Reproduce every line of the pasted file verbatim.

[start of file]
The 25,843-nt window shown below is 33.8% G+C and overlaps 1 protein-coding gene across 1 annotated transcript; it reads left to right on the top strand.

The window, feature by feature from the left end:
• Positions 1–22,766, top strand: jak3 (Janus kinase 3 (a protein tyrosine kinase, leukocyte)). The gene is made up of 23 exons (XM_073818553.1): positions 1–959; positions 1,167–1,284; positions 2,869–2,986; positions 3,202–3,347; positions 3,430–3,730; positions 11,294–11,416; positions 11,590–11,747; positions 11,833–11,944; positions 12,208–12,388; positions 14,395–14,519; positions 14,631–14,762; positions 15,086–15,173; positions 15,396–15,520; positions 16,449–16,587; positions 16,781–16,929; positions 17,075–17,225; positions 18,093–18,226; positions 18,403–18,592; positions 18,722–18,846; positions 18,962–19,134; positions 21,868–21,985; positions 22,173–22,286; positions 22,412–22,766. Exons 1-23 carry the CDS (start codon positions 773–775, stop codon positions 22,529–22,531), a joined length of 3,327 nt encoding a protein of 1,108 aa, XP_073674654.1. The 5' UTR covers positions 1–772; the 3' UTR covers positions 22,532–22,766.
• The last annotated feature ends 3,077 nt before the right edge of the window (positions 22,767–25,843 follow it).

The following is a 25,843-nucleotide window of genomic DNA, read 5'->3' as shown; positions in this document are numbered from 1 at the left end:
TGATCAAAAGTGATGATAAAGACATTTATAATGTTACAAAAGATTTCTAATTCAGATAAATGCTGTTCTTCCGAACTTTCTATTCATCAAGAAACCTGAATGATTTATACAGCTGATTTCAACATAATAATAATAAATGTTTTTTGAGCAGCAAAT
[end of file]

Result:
The 25,843-nt window shown below is 33.8% G+C and overlaps 1 protein-coding gene across 1 annotated transcript; it reads left to right on the top strand.

The window, feature by feature from the left end:
• Positions 1–22,766, top strand: jak3 (Janus kinase 3 (a protein tyrosine kinase, leukocyte)). The gene is made up of 23 exons (XM_073818553.1): positions 1–959; positions 1,167–1,284; positions 2,869–2,986; positions 3,202–3,347; positions 3,430–3,730; positions 11,294–11,416; positions 11,590–11,747; positions 11,833–11,944; positions 12,208–12,388; positions 14,395–14,519; positions 14,631–14,762; positions 15,086–15,173; positions 15,396–15,520; positions 16,449–16,587; positions 16,781–16,929; positions 17,075–17,225; positions 18,093–18,226; positions 18,403–18,592; positions 18,722–18,846; positions 18,962–19,134; positions 21,868–21,985; positions 22,173–22,286; positions 22,412–22,766. Exons 1-23 carry the CDS (start codon positions 773–775, stop codon positions 22,529–22,531), a joined length of 3,327 nt encoding a protein of 1,108 aa, XP_073674654.1. The 5' UTR covers positions 1–772; the 3' UTR covers positions 22,532–22,766.
• The last annotated feature ends 3,077 nt before the right edge of the window (positions 22,767–25,843 follow it).

The following is a 25,843-nucleotide window of genomic DNA, read 5'->3' as shown; positions in this document are numbered from 1 at the left end:
TGATCAAAAGTGATGATAAAGACATTTATAATGTTACAAAAGATTTCTAATTCAGATAAATGCTGTTCTTCCGAACTTTCTATTCATCAAGAAACCTGAATGATTTATACAGCTGATTTCAACATAATAATAATAAATGTTTTTTGAGCAGCAAAT